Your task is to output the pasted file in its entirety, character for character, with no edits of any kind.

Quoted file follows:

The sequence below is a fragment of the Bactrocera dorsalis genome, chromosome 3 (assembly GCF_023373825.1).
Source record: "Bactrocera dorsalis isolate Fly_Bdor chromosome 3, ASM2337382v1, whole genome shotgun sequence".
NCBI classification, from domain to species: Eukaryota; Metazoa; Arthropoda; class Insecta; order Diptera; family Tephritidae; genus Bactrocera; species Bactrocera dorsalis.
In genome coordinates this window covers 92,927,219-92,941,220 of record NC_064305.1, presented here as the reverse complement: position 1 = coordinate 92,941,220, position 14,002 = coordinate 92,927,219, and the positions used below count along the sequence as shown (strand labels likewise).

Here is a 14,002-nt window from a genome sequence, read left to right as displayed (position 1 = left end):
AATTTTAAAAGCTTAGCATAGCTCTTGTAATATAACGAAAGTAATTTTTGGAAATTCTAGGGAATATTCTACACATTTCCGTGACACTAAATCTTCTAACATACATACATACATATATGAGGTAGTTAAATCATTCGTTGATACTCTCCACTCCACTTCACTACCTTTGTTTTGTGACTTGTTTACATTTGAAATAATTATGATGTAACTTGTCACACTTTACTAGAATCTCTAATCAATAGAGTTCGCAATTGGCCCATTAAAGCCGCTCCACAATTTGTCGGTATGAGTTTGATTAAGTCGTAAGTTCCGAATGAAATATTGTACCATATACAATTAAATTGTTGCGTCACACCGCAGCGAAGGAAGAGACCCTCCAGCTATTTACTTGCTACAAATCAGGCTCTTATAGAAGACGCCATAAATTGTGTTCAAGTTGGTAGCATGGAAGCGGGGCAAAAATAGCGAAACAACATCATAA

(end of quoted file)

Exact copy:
The sequence below is a fragment of the Bactrocera dorsalis genome, chromosome 3 (assembly GCF_023373825.1).
Source record: "Bactrocera dorsalis isolate Fly_Bdor chromosome 3, ASM2337382v1, whole genome shotgun sequence".
NCBI classification, from domain to species: Eukaryota; Metazoa; Arthropoda; class Insecta; order Diptera; family Tephritidae; genus Bactrocera; species Bactrocera dorsalis.
In genome coordinates this window covers 92,927,219-92,941,220 of record NC_064305.1, presented here as the reverse complement: position 1 = coordinate 92,941,220, position 14,002 = coordinate 92,927,219, and the positions used below count along the sequence as shown (strand labels likewise).

Here is a 14,002-nt window from a genome sequence, read left to right as displayed (position 1 = left end):
AATTTTAAAAGCTTAGCATAGCTCTTGTAATATAACGAAAGTAATTTTTGGAAATTCTAGGGAATATTCTACACATTTCCGTGACACTAAATCTTCTAACATACATACATACATATATGAGGTAGTTAAATCATTCGTTGATACTCTCCACTCCACTTCACTACCTTTGTTTTGTGACTTGTTTACATTTGAAATAATTATGATGTAACTTGTCACACTTTACTAGAATCTCTAATCAATAGAGTTCGCAATTGGCCCATTAAAGCCGCTCCACAATTTGTCGGTATGAGTTTGATTAAGTCGTAAGTTCCGAATGAAATATTGTACCATATACAATTAAATTGTTGCGTCACACCGCAGCGAAGGAAGAGACCCTCCAGCTATTTACTTGCTACAAATCAGGCTCTTATAGAAGACGCCATAAATTGTGTTCAAGTTGGTAGCATGGAAGCGGGGCAAAAATAGCGAAACAACATCATAA